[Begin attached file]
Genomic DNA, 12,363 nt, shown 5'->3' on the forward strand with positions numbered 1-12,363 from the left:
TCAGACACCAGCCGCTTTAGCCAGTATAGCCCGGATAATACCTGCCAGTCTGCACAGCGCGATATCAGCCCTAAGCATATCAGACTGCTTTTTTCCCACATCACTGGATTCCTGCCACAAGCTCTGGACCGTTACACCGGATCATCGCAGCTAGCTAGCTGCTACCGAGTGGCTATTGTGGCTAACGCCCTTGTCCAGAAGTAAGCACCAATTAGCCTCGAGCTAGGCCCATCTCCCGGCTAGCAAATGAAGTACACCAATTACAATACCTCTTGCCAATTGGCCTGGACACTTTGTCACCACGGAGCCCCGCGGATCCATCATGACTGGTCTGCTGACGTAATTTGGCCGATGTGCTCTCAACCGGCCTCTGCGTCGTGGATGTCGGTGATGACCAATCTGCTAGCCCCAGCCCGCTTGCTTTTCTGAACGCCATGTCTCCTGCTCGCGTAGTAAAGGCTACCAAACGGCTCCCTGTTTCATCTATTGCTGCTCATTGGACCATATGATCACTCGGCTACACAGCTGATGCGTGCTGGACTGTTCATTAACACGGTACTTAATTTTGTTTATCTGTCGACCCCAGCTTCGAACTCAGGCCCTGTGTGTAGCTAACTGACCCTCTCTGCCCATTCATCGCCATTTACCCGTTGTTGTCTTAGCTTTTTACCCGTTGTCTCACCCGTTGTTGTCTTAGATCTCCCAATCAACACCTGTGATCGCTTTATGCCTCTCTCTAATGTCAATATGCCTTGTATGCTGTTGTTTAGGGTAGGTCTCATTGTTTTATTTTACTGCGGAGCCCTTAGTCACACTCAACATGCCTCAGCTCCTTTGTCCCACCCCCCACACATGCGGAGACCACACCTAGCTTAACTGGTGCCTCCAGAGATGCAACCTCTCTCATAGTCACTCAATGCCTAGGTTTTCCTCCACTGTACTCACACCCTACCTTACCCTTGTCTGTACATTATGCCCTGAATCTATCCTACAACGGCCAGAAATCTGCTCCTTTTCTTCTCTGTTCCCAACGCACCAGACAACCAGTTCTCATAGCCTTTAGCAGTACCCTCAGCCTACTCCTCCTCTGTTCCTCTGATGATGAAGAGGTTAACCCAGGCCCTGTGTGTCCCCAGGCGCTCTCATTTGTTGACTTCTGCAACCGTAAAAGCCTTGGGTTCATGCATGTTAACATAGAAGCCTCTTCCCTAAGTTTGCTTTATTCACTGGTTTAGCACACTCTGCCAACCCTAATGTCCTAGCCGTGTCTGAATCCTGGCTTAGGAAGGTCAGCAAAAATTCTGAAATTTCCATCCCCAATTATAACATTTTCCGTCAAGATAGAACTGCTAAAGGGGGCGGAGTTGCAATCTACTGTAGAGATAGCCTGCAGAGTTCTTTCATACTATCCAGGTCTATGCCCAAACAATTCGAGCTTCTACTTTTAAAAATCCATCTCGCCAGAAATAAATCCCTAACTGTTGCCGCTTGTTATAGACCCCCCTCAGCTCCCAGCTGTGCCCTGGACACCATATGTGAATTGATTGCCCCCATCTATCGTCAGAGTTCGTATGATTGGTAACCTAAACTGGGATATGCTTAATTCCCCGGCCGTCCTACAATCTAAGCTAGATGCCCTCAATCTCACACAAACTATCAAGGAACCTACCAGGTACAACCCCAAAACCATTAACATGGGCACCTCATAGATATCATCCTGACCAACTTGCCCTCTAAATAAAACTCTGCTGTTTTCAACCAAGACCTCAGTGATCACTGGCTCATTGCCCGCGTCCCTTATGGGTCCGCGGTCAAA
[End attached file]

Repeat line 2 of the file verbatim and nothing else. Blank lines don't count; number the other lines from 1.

TCAGACACCAGCCGCTTTAGCCAGTATAGCCCGGATAATACCTGCCAGTCTGCACAGCGCGATATCAGCCCTAAGCATATCAGACTGCTTTTTTCCCACATCACTGGATTCCTGCCACAAGCTCTGGACCGTTACACCGGATCATCGCAGCTAGCTAGCTGCTACCGAGTGGCTATTGTGGCTAACGCCCTTGTCCAGAAGTAAGCACCAATTAGCCTCGAGCTAGGCCCATCTCCCGGCTAGCAAATGAAGTACACCAATTACAATACCTCTTGCCAATTGGCCTGGACACTTTGTCACCACGGAGCCCCGCGGATCCATCATGACTGGTCTGCTGACGTAATTTGGCCGATGTGCTCTCAACCGGCCTCTGCGTCGTGGATGTCGGTGATGACCAATCTGCTAGCCCCAGCCCGCTTGCTTTTCTGAACGCCATGTCTCCTGCTCGCGTAGTAAAGGCTACCAAACGGCTCCCTGTTTCATCTATTGCTGCTCATTGGACCATATGATCACTCGGCTACACAGCTGATGCGTGCTGGACTGTTCATTAACACGGTACTTAATTTTGTTTATCTGTCGACCCCAGCTTCGAACTCAGGCCCTGTGTGTAGCTAACTGACCCTCTCTGCCCATTCATCGCCATTTACCCGTTGTTGTCTTAGCTTTTTACCCGTTGTCTCACCCGTTGTTGTCTTAGATCTCCCAATCAACACCTGTGATCGCTTTATGCCTCTCTCTAATGTCAATATGCCTTGTATGCTGTTGTTTAGGGTAGGTCTCATTGTTTTATTTTACTGCGGAGCCCTTAGTCACACTCAACATGCCTCAGCTCCTTTGTCCCACCCCCCACACATGCGGAGACCACACCTAGCTTAACTGGTGCCTCCAGAGATGCAACCTCTCTCATAGTCACTCAATGCCTAGGTTTTCCTCCACTGTACTCACACCCTACCTTACCCTTGTCTGTACATTATGCCCTGAATCTATCCTACAACGGCCAGAAATCTGCTCCTTTTCTTCTCTGTTCCCAACGCACCAGACAACCAGTTCTCATAGCCTTTAGCAGTACCCTCAGCCTACTCCTCCTCTGTTCCTCTGATGATGAAGAGGTTAACCCAGGCCCTGTGTGTCCCCAGGCGCTCTCATTTGTTGACTTCTGCAACCGTAAAAGCCTTGGGTTCATGCATGTTAACATAGAAGCCTCTTCCCTAAGTTTGCTTTATTCACTGGTTTAGCACACTCTGCCAACCCTAATGTCCTAGCCGTGTCTGAATCCTGGCTTAGGAAGGTCAGCAAAAATTCTGAAATTTCCATCCCCAATTATAACATTTTCCGTCAAGATAGAACTGCTAAAGGGGGCGGAGTTGCAATCTACTGTAGAGATAGCCTGCAGAGTTCTTTCATACTATCCAGGTCTATGCCCAAACAATTCGAGCTTCTACTTTTAAAAATCCATCTCGCCAGAAATAAATCCCTAACTGTTGCCGCTTGTTATAGACCCCCCTCAGCTCCCAGCTGTGCCCTGGACACCATATGTGAATTGATTGCCCCCATCTATCGTCAGAGTTCGTATGATTGGTAACCTAAACTGGGATATGCTTAATTCCCCGGCCGTCCTACAATCTAAGCTAGATGCCCTCAATCTCACACAAACTATCAAGGAACCTACCAGGTACAACCCCAAAACCATTAACATGGGCACCTCATAGATATCATCCTGACCAACTTGCCCTCTAAATAAAACTCTGCTGTTTTCAACCAAGACCTCAGTGATCACTGGCTCATTGCCCGCGTCCCTTATGGGTCCGCGGTCAAA